Tax Time Gets New Ritual: Proof Of Health Insurance
In addition to the normal thrills and chills of the income tax filing season, this year people will have the added excitement of figuring out how the health law figures in their 2014 taxes.
The good news is that for most folks the only change to their filing routine will be to check the box on their Form 1040 that says they had health insurance all year.
"Someone who had employer-based coverage or Medicaid or Medicare, that's all they have to do," says Tricia Brooks, a senior fellow at Georgetown University's Center for Children and Families.
But for others, there are several situations to keep in mind.
If you were uninsured for some or all of the year
If you had health insurance for only part of 2014 or didn't have coverage at all, it's a bit more complicated. In that case, you'll have to file Form 8965, which allows you to claim an exemption from the requirement to have insurance or calculate your penalty for the months that you weren't covered.
On page 2 of the instructions for Form 8965 you'll see a lengthy list of the coverage exemptions for which you may qualify. If your income is below the filing threshold ($10,150 for an individual in 2014), for example, you're exempt. Likewise if coverage was unaffordable because it would have cost more than 8 percent of your household income or you had a short coverage gap of less than three consecutive months.
Some of the exemptions have to be granted by the health insurance marketplace, but many can be claimed right on your tax return. The tax form instructions spell out where to claim each type of exemption.
If you do have to go to the marketplace to get an exemption, be aware that it may take two weeks or more to process the application. Act promptly if you want to avoid bumping up against the April 15 filing deadline, says Timothy Jost, a professor and specialist in health law at Washington and Lee University who is an expert on the health law.
If you don't qualify for a coverage exemption
If none of the exemptions apply to you, you'll owe a penalty of either $95 or 1 percent of your income above the tax filing threshold, whichever is greater. The penalty will be prorated if you had coverage for at least part of the year. The instructions for Form 8965 include a worksheet to calculate the amount of your penalty.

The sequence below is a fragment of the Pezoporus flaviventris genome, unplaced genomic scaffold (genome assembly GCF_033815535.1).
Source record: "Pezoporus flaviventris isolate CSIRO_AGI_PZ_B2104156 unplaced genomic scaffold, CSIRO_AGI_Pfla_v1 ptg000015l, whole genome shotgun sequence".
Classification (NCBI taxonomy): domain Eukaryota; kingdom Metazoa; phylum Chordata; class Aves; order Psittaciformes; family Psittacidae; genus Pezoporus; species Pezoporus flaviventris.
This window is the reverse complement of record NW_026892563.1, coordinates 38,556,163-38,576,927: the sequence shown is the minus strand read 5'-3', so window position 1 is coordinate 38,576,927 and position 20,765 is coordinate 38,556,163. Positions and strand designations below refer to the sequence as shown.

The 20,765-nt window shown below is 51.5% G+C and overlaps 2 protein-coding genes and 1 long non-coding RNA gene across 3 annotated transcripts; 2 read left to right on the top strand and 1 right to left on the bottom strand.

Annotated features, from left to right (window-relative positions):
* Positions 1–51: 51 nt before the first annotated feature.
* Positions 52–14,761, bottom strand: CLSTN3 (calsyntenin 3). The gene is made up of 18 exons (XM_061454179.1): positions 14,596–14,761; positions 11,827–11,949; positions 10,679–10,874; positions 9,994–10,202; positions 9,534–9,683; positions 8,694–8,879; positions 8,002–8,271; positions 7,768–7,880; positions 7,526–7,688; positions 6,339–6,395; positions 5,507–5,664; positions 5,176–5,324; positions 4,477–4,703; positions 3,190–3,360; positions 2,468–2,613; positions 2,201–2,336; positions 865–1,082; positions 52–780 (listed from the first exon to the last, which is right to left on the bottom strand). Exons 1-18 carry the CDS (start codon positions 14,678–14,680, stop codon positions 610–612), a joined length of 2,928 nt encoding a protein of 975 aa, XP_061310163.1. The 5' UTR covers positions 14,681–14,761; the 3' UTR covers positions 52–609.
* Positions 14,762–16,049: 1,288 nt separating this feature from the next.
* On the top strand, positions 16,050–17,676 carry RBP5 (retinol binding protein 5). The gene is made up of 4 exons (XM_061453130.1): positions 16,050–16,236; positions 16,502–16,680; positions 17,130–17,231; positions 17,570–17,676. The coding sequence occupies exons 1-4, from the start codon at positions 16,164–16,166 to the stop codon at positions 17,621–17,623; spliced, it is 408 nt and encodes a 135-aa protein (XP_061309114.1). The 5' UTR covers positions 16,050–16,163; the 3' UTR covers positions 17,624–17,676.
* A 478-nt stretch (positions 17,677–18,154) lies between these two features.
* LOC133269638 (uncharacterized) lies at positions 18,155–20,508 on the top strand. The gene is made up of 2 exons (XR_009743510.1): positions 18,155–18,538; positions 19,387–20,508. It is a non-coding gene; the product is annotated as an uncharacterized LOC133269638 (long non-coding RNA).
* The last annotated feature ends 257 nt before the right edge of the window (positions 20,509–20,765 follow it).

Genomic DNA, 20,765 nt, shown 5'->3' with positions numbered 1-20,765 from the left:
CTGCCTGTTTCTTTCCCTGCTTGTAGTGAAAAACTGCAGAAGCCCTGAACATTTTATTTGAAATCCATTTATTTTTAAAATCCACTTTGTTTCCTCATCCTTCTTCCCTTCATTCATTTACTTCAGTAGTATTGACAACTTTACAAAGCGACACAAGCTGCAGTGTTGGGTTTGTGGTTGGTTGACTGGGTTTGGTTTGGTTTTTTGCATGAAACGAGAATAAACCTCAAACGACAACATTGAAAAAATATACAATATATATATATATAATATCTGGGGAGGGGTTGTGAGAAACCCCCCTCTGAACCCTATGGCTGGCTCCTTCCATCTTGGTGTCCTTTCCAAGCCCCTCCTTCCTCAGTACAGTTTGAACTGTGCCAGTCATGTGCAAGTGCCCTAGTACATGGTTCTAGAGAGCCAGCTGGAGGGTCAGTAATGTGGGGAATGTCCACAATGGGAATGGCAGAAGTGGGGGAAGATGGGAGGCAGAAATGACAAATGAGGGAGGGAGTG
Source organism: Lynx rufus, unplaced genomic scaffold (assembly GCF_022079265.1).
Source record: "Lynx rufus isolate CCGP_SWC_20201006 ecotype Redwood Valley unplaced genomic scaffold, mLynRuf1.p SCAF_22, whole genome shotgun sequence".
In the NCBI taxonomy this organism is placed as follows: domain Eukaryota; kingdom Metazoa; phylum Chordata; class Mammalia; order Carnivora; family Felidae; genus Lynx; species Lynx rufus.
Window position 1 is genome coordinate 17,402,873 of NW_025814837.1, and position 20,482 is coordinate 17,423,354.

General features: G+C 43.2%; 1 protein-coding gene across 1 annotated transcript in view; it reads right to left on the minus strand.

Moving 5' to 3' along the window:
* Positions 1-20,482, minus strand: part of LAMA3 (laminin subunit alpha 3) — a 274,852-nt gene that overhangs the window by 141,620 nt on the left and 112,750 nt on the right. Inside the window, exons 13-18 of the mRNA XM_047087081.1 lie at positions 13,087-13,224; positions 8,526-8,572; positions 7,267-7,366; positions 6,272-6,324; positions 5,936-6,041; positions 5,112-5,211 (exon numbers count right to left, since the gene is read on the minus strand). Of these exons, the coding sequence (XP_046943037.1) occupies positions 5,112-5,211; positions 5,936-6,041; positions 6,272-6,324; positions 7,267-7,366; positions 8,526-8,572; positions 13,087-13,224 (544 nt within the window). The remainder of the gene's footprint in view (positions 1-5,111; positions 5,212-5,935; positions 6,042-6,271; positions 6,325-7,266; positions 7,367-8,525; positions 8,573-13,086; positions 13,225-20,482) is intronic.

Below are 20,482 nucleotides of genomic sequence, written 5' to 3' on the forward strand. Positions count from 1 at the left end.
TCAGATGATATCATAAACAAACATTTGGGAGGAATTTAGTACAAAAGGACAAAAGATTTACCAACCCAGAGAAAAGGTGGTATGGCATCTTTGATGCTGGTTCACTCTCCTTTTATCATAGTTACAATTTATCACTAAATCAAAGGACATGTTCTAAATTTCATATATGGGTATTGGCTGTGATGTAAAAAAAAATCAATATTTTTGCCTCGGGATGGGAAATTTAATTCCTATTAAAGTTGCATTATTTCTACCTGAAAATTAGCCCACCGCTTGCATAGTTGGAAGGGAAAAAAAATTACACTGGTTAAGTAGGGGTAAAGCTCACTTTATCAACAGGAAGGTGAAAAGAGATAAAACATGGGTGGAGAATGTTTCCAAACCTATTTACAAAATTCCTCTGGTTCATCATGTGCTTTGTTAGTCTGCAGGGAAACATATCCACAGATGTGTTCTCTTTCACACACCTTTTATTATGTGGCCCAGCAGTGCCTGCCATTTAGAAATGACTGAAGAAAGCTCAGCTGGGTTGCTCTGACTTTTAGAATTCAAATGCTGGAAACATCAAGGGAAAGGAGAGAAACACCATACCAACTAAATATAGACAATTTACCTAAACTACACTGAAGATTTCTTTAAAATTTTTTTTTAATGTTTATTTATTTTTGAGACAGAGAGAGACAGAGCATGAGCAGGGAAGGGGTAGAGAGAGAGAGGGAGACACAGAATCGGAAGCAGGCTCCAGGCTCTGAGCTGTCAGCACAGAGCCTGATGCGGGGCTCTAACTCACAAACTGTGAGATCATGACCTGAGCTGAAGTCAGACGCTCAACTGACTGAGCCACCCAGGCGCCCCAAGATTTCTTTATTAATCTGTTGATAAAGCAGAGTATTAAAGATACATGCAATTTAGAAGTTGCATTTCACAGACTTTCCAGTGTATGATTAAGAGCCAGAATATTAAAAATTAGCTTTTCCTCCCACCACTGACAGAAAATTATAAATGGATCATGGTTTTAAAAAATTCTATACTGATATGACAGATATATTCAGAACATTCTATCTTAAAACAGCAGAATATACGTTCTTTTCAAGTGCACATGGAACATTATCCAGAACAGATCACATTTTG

If you received a premium tax credit for a marketplace plan
Under the health law, people with incomes between 100 and 400 percent of the federal poverty level ($11,490 to $45,960 for an individual in 2013) could qualify for premium tax credits for 2014 coverage bought on the exchanges.
The marketplace determined the amount of premium tax credit people were eligible for based on their estimated income. At tax time those estimates will be reconciled against actual income. People whose income was lower than they estimated may have received too little in advance premium tax credits. They can claim the amount they're owed as a tax refund.
People whose income was higher than estimated and received too much in advance premium tax credits will generally have to pay back some or all of it.
If you bought a plan on the marketplace, you'll receive a Form 1095-A from your state marketplace by Jan. 31 that spells out how much your insurer received in advance premium tax credits. You'll use that information to complete Form 8962.
Assuming the information on the form is correct, "It should be easy to reconcile," says Judith Solomon, vice president for health policy at the Center on Budget and Policy Priorities. Tax software programs and tax preparers also should know how to make the calculations, she said.
Many lower income consumers and seniors can get free tax preparation assistance through the IRS Volunteer Income Tax Assistance and the Tax Counseling for the Elderly programs
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